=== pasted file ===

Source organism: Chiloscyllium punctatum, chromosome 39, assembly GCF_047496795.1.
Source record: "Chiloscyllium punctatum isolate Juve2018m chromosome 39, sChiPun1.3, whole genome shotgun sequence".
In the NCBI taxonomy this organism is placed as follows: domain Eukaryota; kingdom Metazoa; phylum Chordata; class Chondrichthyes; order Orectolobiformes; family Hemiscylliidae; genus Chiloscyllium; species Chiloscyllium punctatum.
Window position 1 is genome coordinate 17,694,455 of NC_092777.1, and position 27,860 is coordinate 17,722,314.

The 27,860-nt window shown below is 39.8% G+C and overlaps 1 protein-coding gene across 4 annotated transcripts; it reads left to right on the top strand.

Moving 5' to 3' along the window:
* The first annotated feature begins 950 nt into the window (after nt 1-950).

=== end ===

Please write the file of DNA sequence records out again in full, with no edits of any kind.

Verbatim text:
Source organism: Chiloscyllium punctatum, chromosome 39, assembly GCF_047496795.1.
Source record: "Chiloscyllium punctatum isolate Juve2018m chromosome 39, sChiPun1.3, whole genome shotgun sequence".
In the NCBI taxonomy this organism is placed as follows: domain Eukaryota; kingdom Metazoa; phylum Chordata; class Chondrichthyes; order Orectolobiformes; family Hemiscylliidae; genus Chiloscyllium; species Chiloscyllium punctatum.
Window position 1 is genome coordinate 17,694,455 of NC_092777.1, and position 27,860 is coordinate 17,722,314.

The 27,860-nt window shown below is 39.8% G+C and overlaps 1 protein-coding gene across 4 annotated transcripts; it reads left to right on the top strand.

Moving 5' to 3' along the window:
* The first annotated feature begins 950 nt into the window (after nt 1-950).